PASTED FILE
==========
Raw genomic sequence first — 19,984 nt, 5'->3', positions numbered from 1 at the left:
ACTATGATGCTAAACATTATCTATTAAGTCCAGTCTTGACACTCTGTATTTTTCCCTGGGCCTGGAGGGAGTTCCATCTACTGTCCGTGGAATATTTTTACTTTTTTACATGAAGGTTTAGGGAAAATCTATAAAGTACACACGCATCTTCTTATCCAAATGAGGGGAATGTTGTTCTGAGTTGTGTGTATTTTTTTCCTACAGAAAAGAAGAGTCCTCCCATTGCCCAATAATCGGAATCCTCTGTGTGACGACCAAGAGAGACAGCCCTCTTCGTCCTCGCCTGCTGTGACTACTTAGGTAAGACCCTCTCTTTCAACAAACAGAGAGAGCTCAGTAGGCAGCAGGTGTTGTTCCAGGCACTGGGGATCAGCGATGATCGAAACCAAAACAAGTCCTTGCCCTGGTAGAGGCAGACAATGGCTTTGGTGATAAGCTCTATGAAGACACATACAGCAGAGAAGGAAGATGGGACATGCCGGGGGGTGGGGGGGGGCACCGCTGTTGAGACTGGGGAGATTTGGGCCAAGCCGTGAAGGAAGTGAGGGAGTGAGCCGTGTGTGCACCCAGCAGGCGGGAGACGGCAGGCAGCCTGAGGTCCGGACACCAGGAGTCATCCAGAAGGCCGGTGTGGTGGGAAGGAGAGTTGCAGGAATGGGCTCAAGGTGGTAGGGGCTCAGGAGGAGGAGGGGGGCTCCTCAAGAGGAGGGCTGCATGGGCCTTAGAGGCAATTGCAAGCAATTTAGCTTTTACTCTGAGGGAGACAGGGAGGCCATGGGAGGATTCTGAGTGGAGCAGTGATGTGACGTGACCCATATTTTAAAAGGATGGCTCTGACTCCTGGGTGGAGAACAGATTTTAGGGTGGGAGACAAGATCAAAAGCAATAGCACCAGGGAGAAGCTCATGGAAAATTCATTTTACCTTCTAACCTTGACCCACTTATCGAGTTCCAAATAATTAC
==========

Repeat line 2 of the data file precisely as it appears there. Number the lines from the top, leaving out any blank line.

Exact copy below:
ACTATGATGCTAAACATTATCTATTAAGTCCAGTCTTGACACTCTGTATTTTTCCCTGGGCCTGGAGGGAGTTCCATCTACTGTCCGTGGAATATTTTTACTTTTTTACATGAAGGTTTAGGGAAAATCTATAAAGTACACACGCATCTTCTTATCCAAATGAGGGGAATGTTGTTCTGAGTTGTGTGTATTTTTTTCCTACAGAAAAGAAGAGTCCTCCCATTGCCCAATAATCGGAATCCTCTGTGTGACGACCAAGAGAGACAGCCCTCTTCGTCCTCGCCTGCTGTGACTACTTAGGTAAGACCCTCTCTTTCAACAAACAGAGAGAGCTCAGTAGGCAGCAGGTGTTGTTCCAGGCACTGGGGATCAGCGATGATCGAAACCAAAACAAGTCCTTGCCCTGGTAGAGGCAGACAATGGCTTTGGTGATAAGCTCTATGAAGACACATACAGCAGAGAAGGAAGATGGGACATGCCGGGGGGTGGGGGGGGGCACCGCTGTTGAGACTGGGGAGATTTGGGCCAAGCCGTGAAGGAAGTGAGGGAGTGAGCCGTGTGTGCACCCAGCAGGCGGGAGACGGCAGGCAGCCTGAGGTCCGGACACCAGGAGTCATCCAGAAGGCCGGTGTGGTGGGAAGGAGAGTTGCAGGAATGGGCTCAAGGTGGTAGGGGCTCAGGAGGAGGAGGGGGGCTCCTCAAGAGGAGGGCTGCATGGGCCTTAGAGGCAATTGCAAGCAATTTAGCTTTTACTCTGAGGGAGACAGGGAGGCCATGGGAGGATTCTGAGTGGAGCAGTGATGTGACGTGACCCATATTTTAAAAGGATGGCTCTGACTCCTGGGTGGAGAACAGATTTTAGGGTGGGAGACAAGATCAAAAGCAATAGCACCAGGGAGAAGCTCATGGAAAATTCATTTTACCTTCTAACCTTGACCCACTTATCGAGTTCCAAATAATTAC